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Louisville caravan calls on state to release inmates to prevent COVID-19 from spreading

"If it spreads in the jail it will be a disaster, it will not be possible to contain it and a lot of people will die."

LOUISVILLE, Ky. — A caravan in Louisville is calling on city and state leaders to release jail and prison inmates over fears of COVID-19 spreading.

Vehicles and bicycles circled around Jefferson County Hall of Justice Friday morning showing signs with various messages such as, 'Let them out' and 'Freedom should be free.'

Louisville Showing up for Racial Justice and the Bail Project will be back every Friday for what they call "Freedom Fridays Caravans versus COVID."

The groups want the inmates to be released and have them go home to their families so they too can social distance.

"People's lives are at stake because of this virus," Sonja DeVries with Louisville Showing Up for Racial Justice said. "People are in severely overcrowded situations. These are our community members and we have to have as much concern for them as we do anybody else."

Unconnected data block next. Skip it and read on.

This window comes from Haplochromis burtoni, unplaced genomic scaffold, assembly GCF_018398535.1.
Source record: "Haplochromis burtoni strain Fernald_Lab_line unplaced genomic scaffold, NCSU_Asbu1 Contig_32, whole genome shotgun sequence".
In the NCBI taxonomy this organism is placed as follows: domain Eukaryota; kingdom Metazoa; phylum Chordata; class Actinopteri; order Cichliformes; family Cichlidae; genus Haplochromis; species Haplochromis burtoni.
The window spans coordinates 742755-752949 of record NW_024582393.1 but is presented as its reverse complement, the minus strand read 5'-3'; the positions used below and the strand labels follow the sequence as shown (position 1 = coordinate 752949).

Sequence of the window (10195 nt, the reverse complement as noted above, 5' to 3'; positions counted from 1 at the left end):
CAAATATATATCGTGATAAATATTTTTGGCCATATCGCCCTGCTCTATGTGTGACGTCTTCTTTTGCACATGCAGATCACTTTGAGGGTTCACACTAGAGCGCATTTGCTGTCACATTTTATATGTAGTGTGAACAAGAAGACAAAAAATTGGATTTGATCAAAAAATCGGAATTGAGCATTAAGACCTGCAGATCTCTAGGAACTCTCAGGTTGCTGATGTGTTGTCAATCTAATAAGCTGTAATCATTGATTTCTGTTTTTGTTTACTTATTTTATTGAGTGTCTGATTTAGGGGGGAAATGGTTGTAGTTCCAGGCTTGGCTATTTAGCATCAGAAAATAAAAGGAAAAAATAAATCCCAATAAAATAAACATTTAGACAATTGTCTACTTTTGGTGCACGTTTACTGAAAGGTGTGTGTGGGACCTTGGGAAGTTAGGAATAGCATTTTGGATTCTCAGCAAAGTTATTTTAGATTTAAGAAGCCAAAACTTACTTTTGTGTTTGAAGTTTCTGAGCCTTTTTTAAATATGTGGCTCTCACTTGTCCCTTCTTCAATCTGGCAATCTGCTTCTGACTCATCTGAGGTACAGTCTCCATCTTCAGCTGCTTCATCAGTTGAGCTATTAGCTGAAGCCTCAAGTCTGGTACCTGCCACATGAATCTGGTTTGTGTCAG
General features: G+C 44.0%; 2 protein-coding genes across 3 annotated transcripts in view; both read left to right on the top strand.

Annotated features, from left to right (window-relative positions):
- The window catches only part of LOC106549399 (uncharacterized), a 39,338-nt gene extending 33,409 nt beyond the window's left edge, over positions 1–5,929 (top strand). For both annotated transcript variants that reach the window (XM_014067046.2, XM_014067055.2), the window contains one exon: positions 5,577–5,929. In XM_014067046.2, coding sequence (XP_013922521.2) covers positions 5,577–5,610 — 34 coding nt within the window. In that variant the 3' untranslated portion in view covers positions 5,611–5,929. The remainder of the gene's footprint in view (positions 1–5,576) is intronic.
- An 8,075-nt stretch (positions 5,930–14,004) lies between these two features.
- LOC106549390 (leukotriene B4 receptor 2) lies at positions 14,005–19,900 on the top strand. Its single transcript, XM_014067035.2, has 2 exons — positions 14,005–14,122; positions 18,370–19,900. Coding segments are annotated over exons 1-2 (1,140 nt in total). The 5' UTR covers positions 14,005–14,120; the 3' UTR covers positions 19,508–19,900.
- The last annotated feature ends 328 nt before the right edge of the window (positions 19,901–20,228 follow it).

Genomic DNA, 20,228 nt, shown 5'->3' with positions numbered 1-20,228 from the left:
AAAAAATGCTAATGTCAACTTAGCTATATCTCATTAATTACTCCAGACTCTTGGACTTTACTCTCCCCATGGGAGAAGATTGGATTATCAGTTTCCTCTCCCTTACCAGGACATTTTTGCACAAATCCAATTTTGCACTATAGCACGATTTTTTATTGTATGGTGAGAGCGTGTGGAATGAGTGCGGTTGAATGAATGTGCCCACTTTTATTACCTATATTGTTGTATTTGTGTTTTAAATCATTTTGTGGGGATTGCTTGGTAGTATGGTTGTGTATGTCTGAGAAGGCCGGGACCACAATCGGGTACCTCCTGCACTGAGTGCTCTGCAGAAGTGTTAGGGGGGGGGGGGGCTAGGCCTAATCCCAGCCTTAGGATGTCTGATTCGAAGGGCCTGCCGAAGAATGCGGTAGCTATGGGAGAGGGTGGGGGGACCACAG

DeVries has a friend serving a probation violation in the Metro Department of Corrections.

"She called me and she told me that she herself was in a cell with 40 other people, that she was sleeping on the floor and that there is no possibility for social distancing," DeVries said. 

As of Friday morning, there are 1,506 people with a jail bed at Metro Department of Corrections, according to spokesperson Steve Durham.

In an email, Durham said no one in corrections has tested positive, and sanitation and cleanliness is "everyday business." Offenders are screened before entering the facility and if they show symptoms the staff will follow protocol which includes isolation.

"If it spreads in the jail and if it starts in the jail it will be a disaster," DeVries said. "It will not be possible to contain it and a lot of people will die."

Some states have already released some inmates to prevent the spread.

"We want to see the same kind of thing happen here," DeVries said. “There is still a tremendous amount of people who are in the Louisville jail, who are pretrial so they’re in there because they are poor and they can’t afford their cash bail.”

Mayor Greg Fischer and Governor Andy Beshear did not immediately respond to requests for comment. 

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